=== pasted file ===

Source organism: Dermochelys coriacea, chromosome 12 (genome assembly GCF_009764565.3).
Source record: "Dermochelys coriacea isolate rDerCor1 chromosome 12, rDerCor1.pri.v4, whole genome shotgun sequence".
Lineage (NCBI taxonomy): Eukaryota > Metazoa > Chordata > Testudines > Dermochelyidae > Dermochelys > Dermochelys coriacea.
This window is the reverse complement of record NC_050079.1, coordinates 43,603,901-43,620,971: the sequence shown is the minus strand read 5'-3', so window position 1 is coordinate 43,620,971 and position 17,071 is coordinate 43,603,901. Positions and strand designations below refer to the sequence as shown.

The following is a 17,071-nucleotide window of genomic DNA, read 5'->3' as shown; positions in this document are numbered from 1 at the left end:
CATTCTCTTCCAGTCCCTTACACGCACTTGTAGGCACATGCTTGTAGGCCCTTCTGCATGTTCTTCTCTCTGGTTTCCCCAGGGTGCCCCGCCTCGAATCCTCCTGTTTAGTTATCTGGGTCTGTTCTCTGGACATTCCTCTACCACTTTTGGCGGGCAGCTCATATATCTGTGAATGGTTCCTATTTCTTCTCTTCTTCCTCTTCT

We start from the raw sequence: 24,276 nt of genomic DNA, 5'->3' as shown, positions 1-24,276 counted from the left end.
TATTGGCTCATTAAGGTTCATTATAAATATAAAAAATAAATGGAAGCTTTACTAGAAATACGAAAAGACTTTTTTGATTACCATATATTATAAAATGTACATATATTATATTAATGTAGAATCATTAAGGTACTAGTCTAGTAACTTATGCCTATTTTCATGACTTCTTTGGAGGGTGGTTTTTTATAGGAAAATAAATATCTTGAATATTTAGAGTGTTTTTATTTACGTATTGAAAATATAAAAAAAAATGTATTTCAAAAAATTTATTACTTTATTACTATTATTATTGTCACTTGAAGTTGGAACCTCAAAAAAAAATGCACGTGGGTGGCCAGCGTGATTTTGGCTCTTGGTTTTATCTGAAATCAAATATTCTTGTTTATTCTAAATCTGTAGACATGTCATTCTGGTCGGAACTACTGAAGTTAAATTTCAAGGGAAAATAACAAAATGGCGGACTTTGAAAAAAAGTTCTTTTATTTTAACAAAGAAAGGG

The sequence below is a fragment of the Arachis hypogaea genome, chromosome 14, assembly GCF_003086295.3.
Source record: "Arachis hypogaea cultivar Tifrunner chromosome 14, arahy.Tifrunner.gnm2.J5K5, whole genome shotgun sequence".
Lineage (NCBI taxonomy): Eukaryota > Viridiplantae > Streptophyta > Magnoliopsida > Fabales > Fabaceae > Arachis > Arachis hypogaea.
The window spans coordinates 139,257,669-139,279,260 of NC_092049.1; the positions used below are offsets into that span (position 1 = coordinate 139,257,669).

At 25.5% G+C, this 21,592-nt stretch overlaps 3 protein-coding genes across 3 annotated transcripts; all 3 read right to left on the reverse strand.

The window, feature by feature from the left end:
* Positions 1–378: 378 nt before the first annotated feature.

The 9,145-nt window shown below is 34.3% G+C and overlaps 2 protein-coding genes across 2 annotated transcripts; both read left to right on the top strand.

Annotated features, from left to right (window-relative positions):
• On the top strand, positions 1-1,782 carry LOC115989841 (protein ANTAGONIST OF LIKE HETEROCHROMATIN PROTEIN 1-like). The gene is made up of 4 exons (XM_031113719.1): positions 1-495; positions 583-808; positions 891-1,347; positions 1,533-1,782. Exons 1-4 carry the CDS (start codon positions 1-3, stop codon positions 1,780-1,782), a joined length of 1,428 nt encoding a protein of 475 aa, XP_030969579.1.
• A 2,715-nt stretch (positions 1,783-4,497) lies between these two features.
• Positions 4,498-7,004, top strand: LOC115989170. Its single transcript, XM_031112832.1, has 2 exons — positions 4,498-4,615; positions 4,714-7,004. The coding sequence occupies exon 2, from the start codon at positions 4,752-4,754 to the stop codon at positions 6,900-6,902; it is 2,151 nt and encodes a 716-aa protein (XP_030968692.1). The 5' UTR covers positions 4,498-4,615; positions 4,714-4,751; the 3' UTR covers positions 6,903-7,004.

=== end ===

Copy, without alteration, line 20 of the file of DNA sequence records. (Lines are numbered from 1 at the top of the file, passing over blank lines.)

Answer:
• Positions 4,498-7,004, top strand: LOC115989170. Its single transcript, XM_031112832.1, has 2 exons — positions 4,498-4,615; positions 4,714-7,004. The coding sequence occupies exon 2, from the start codon at positions 4,752-4,754 to the stop codon at positions 6,900-6,902; it is 2,151 nt and encodes a 716-aa protein (XP_030968692.1). The 5' UTR covers positions 4,498-4,615; positions 4,714-4,751; the 3' UTR covers positions 6,903-7,004.